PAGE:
Daniel Hope plays Mendelssohn-Bartholdy

Teaser

With the Sveriges Radios Symfoniorkester conducted by Daniel Harding

Synopsis

While the ZDF/Arte version of the film focuses on Hope’s interpretation of Mendelssohn, the "Swedish" version also pays attention to another significant aspect of Daniel Hope; his moving family history and strong affinity with Jewish culture. Hope talks about this important influence in the reopened and beautifully restored Rykestrasse Synagogue in Berlin. We see him perform Erwin Schulhoff’s „sonata for solo violin - andante cantabile“ as well as his own interpretation of Maurice Ravel’s "Kaddish". Both pieces are very important to Daniel Hope and he plays them over and over again as an encore at the end of his numerous concerts all over the world. We proceed to Mendelssohn's grave at the Trinity cemetery in Berlin. With the impressive scenery of the “Konzerthaus Berlin” in the background and around the corner from the former residence of the Mendelssohn family - Felix Mendelssohn-Bartholdy’s very own territory so to speak – Daniel Hope plays his transcription of Mendelssohn-Bartholdy’s "Suleika" and "Hexenlied” (witches’ song), accompanied by Sebastian Knauer on piano. „Music is infectious, whether you want to or not, and it doesn't depend on language, nationality or faith. If you are willing to open your ears, it is the most beautiful thing ever." ‘Daniel Hope’, the longer version of the film (57 min.), produced for Swedish television SVT by Gösta Courkamp, was broadcasted in January 2008 and reached 8% of the national viewers – which is very unusual for a broadcast about classical music.

Press release

Many informative biographies of artists exist, but none are as interesting and exceptional as Daniel Hope’s biography. Hope was born in South Africa into a German/Jewish family, Jewish through his maternal side (the family was forced to leave Berlin because of the Nazi persecution).
Daniel’s father, an author, encountered difficulties because of his work against Apartheid and the family left for England.
Unfortunately white South Africans were not welcome in Great Britain and caused the Hopes to apply for Irish Citizenship (Mr. Hope’s father had Irish nationality at the time he left for South Africa). Once settled in London, Mrs. Hope started work as an assistant to Yehudi Menuhin who noticed Daniel’s artistic talent and encouraged him. Baptized a Catholic and now a confirmed Protestant, Daniel Hope lives in Amsterdam and Hamburg together with his German wife.
While the ZDF/Arte version of the film focuses on Hope’s interpretation of Mendelssohn, the "Swedish" version also pays attention to another significant aspect of Daniel Hope; his moving family history and strong affinity with Jewish culture. Hope talks about this important influence in the reopened and beautifully restored Rykestrasse Synagogue in Berlin. We see him perform Erwin Schulhoff’s „sonata for solo violin - andante cantabile“ as well as his own interpretation of Maurice Ravel’s "Kaddish". Both pieces are very important to Daniel Hope and he plays them over and over again as an encore at the end of his numerous concerts all over the world. We proceed to Mendelssohn's grave at the Trinity cemetery in Berlin. With the impressive scenery of the “Konzerthaus Berlin” in the background and around the corner from the former residence of the Mendelssohn family - Felix Mendelssohn-Bartholdy’s very own territory so to speak – Daniel Hope plays his transcription of Mendelssohn-Bartholdy’s "Suleika" and "Hexenlied” (witches’ song), accompanied by Sebastian Knauer on piano. „Music is infectious, whether you want to or not, and it doesn't depend on language, nationality or faith. If you are willing to open your ears, it is the most beautiful thing ever."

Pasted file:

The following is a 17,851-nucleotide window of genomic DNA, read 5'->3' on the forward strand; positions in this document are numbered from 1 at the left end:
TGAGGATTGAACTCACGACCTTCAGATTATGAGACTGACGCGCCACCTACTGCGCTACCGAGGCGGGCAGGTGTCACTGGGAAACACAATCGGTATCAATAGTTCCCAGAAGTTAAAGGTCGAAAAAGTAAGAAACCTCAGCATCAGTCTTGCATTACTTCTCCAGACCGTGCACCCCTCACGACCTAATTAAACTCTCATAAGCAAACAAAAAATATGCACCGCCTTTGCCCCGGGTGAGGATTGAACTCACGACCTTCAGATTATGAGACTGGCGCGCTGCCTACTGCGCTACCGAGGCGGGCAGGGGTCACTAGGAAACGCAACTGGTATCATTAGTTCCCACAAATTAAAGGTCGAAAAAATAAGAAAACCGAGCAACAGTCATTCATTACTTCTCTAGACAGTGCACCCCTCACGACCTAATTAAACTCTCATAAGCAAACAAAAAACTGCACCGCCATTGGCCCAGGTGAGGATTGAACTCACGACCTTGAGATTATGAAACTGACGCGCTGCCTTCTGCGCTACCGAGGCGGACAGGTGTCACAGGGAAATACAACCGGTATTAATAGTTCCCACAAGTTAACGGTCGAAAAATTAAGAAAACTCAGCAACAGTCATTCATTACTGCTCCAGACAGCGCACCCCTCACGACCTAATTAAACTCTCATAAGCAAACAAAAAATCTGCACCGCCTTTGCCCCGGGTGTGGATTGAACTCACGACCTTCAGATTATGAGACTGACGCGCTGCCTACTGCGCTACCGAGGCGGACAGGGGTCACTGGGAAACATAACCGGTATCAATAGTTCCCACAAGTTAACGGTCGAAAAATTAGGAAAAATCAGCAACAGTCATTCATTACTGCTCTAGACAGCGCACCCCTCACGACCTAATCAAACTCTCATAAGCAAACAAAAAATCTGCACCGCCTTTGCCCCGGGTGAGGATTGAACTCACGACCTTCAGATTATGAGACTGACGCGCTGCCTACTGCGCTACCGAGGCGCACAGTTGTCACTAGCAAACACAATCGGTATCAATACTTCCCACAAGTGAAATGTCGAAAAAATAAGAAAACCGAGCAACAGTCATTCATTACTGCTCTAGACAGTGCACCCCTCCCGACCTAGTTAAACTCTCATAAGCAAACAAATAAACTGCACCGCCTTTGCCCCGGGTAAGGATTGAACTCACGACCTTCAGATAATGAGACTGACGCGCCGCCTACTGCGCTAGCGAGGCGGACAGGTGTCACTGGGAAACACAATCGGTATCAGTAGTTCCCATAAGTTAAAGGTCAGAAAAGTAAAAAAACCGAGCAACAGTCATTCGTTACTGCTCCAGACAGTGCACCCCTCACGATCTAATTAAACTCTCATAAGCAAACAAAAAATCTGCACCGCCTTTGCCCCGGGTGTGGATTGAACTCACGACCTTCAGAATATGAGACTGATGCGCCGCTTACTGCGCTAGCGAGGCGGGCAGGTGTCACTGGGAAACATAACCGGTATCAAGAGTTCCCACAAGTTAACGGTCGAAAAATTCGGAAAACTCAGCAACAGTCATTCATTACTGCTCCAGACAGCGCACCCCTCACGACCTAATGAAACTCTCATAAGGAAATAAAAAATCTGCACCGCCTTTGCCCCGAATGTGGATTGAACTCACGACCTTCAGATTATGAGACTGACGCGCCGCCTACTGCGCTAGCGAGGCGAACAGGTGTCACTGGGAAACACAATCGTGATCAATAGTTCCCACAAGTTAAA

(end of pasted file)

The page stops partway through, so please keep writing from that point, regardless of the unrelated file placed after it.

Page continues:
For all these different influences, that represent the history of the 20th century, Daniel Hope finds an independent language that expresses the common denominator: music.

At age 33 Daniel Hope already is a top violinist. In Stockholm he met another young and equally exceptional talent: conductor Daniel Harding, Music Director of the Swedish Radio Symphony Orchestra, Principal Conductor of the Mahler Chamber Orchestra and Principal Guest Conductor of the London Symphony Orchestra. Together they performed the original version of Mendelssohn-Bartholdy’s concert in ‘E-minor op. 64 in the “Berwaldhallen”. This concert is rarely performed yet one of the best known concerts in music history. If you watch this version you will understand why so many violinists are reluctant to play it. It demands much more technical skill compared to the “last” ("letzte"), the version most frequently played nowadays – the version Mendelssohn made more ‘accessible’ for violinist Ferdinand David. After having admired each other for a long time this was their first collaboration. The film shows pictures of two sympathetic and charismatic musicians working intimately together as a team. We use these aesthetics by making quick cuts, which is very unusual in classical music, and we stay close to the musicians. Observing Hope and Harding at "work" one thinks an emotional choreographer produced the performance - it is the music that sustains them and creates an atmosphere that cannot be reached by most musicians.

Cast & Crew

Director
Gösta Courkamp
Director of photography
Günther Uttendorfer, Christopher Rowe, Jutta von Stieglitz-Yousufy, Peter Fredlund, Mark Hennicke, Kristian Öryd, Arne Ohlin
Associate producer
Hanne Kaisik
Editor (Cut)
Ruxandra Radulescu
Sound
Uli Aumüller, Jan Wichers, Rune Sundvall, Jan Waldemark
Compositing
Georg Morawietz
Editorial Jounalist
Christopher Janssen